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Device Uses Sewage Bacteria to Produce Electricity

Brian Handwerk
for National Geographic News
March 1, 2004
 
Researchers at Pennsylvania State University are working to tap the
power of a renewable energy source that flows from our own
homes—Earth's enormous volume of domestic wastewater.

"Everybody has to eat," said Penn State environmental engineering professor Bruce Logan. "And you know the implications of eating." Logan is talking about human waste, of course.

Household wastewater from bathrooms and kitchens contains both organic materials and bacteria. Logan and his colleagues have designed a new "reactor" that not only treats the waterwater, but uses bacteria and sewage raw materials to produce power.

The double benefit might someday reap enormous financial savings while providing a clean energy source and improved wastewater treatment, particularly in the developing world.


However, much work remains. To date, the team has only produced enough electricity to meet five percent of the power drawn by a single Christmas tree light bulb.

Bacteria Power

Wastewater bacteria feed on everything from solid human waste matter to last night's leftovers. As the bacteria eat, they convert organic matter to carbon dioxide, releasing electrons, the basic element of electrical current.

Logan and his team have discovered how to tap into this unorthodox energy source using a fairly simple contraption.

Their reactor is comprised of a plastic tube measuring just 6 inches (15 centimeters) long and 2.5 inches (6.5 centimeters) in diameter through which wastewater is circulated. Graphite rods inside the tube function as negative electrodes and host bacteria that stick to the rods' surfaces. As the bacteria feed, electrons are released and move as electrical current through the graphite rods into wires outside the liquid container to a cathode, or positive electrode, constructed of plastic, carbon and platinum.

"When we eat, we oxidize material and we get rid of electrons using oxygen through the lungs and blood," Logan said. "Bacteria have to put the electrons somewhere, or they can't continue to eat. So those electrons can be transferred to the electrode and through the complete electric circuit we've created."

The result keeps the bacteria hungry and the juice flowing.

Logan and Penn State colleagues Hong Liu and Ramanathan Ramnarayanan recently published their findings in the online edition of the science journal Environmental Science & Technology.

Savings Windfall?

Microbial fuel cells, which harness the power of bacteria, are not a new phenomenon. Researchers have studied them for years and have used a variety of liquid solutions, including glucose, acetate, and lactate, to produce electricity. Scientists have also sought to tap the power of baking yeasts and even ocean sediment microbes.

But Logan's group aims to generate power directly from an undesirable and ubiquitous material—untreated wastewater. It's a matter of practical application.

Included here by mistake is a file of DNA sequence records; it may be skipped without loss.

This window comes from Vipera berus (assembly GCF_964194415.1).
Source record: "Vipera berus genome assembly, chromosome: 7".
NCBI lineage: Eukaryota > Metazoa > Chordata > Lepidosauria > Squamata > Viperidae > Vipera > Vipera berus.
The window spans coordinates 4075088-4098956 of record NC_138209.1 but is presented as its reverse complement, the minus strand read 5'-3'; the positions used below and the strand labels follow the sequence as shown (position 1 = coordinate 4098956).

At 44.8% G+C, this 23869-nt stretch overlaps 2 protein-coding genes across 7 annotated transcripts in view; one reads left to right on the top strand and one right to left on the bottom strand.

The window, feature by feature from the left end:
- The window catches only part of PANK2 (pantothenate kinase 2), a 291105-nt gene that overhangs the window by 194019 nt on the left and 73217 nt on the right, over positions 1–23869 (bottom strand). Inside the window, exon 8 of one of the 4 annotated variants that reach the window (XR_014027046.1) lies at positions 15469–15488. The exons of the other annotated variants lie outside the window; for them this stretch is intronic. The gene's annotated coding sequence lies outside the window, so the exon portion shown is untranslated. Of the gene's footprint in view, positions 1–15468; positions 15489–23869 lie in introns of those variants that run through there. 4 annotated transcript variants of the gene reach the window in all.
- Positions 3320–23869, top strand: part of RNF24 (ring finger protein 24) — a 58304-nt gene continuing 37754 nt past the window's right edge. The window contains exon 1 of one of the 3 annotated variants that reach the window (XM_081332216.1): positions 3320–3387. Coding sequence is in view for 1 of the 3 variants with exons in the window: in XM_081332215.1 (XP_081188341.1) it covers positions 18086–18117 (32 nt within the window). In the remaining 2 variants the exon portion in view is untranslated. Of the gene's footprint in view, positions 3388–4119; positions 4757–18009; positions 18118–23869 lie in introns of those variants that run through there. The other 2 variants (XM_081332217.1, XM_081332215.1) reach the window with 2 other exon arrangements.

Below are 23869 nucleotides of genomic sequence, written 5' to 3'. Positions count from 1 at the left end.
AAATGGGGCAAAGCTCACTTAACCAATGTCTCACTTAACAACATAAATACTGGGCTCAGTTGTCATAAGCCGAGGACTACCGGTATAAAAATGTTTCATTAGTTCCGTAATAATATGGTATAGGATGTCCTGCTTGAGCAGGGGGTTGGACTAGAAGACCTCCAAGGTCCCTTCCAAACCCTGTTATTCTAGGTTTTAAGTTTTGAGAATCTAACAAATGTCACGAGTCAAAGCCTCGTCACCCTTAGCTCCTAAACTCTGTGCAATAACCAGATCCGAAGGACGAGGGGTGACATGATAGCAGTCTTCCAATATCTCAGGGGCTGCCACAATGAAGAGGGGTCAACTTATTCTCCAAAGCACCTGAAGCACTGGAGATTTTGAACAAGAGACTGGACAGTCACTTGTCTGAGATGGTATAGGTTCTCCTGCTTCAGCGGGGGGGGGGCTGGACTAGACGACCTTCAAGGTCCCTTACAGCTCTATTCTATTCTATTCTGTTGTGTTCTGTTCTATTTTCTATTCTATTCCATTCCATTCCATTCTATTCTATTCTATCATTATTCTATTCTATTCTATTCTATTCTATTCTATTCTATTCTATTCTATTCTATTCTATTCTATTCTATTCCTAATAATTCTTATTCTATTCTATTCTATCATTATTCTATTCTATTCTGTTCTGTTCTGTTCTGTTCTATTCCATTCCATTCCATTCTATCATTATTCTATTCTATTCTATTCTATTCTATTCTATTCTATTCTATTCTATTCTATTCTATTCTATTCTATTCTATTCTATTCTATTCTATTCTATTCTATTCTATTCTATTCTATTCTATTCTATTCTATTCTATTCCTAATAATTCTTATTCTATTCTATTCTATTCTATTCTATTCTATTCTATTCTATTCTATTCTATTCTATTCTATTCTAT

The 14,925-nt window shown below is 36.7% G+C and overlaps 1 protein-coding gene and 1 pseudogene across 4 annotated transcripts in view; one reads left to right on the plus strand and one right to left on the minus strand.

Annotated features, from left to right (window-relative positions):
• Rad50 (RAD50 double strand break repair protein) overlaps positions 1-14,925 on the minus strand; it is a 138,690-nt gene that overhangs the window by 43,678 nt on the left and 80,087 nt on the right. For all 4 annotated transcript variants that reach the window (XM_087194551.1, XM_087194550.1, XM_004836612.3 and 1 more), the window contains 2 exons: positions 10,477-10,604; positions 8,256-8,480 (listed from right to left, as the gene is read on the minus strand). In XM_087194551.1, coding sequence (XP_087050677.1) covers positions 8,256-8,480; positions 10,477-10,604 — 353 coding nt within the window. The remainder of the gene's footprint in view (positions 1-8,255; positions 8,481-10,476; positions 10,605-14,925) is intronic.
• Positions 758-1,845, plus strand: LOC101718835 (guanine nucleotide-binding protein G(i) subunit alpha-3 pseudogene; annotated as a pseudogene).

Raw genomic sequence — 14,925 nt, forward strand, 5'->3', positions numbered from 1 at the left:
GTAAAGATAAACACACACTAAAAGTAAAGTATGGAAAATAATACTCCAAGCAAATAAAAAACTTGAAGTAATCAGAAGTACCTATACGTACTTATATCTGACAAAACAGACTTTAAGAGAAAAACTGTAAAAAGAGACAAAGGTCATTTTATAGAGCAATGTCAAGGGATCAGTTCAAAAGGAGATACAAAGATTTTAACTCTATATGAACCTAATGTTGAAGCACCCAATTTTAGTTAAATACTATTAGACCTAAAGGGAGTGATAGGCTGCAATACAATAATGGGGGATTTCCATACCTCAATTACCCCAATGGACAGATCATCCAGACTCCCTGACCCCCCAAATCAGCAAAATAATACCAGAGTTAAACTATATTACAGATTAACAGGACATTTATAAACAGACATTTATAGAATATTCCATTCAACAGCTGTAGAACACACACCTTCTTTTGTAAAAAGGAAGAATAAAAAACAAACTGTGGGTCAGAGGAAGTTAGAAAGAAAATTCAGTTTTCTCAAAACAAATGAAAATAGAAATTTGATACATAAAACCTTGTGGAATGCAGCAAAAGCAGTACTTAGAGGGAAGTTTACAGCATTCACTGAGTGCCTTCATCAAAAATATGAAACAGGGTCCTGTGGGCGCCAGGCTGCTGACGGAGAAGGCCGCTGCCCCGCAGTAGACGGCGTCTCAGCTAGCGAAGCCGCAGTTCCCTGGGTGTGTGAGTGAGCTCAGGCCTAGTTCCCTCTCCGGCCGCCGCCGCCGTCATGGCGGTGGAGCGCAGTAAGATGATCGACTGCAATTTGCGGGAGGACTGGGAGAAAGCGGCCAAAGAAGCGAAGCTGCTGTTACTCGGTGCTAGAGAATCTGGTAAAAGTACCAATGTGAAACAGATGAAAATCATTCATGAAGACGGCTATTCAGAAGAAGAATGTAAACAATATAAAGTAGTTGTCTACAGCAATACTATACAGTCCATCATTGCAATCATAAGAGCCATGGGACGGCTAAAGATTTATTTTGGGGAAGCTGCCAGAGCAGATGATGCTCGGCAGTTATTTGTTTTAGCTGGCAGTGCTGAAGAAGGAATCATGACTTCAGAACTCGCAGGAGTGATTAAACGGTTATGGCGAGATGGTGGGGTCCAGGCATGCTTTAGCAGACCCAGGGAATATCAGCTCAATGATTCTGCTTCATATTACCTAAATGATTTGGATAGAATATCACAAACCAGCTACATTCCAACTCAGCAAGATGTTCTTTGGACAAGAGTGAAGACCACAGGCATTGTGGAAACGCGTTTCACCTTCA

"We needed to find a way to allow a reactor to operate using water with lots of particles, not pure lab solutions," Logan said. "As a first feasibility study, our reactor has proven that it can handle this kind of material."

While early results show promise, consumers shouldn't plan to end their electric utility service or fill their septic systems in anytime soon. The Penn State researchers say that while they've slowly increased their reactor's power output, it still falls far short of an average home's electric needs.

"Right now the power density is too low. We need more efficiency, meaning more electrons on electrodes in less area," Logan said.

The researchers say a second hurdle is cost. The average home would not be able to afford such a reactor even if they were available—at least for now.

"It's not cheap. It's currently not an economically feasible process," Logan said. "But it's like anything else in the early stages until you figure out how to make it cost effective. Computers that do less than a pocket calculator used to cost a million dollars."

Yet the potential is promising enough that the group can think big. "Our goal is to replace your local [wastewater] treatment plant with a power plant where you accomplish treatment but also generate electricity," Logan said.

The cost of treating 33 billion gallons (126 billion liters) of wastewater in the U.S. alone costs some 25 billion dollars (U.S.) a year. Significant funds are spent to power the process.

"We spend a lot of our national electricity expenditure on waste treatment. We could greatly reduce that number while generating additional electricity," Logan said.

One of the largest expenses incurred while treating wastewater is the process of adding oxygen to the wastewater, called "activated sludge." The aeration is necessary to promote biological action that breaks down waste. The Penn State microbial reactor could greatly reduce this expense because a key component, by design, receives oxygen directly from air.

It's unclear if the Penn State microbial reactor could be used to treat sewage in its entirety. But the system has proved comparable to other anaerobic treatment methods by removing about 80 percent of wastewater's chemical oxygen demand.

Logan believes the wastewater treatment benefits of his device could someday be significant.
 

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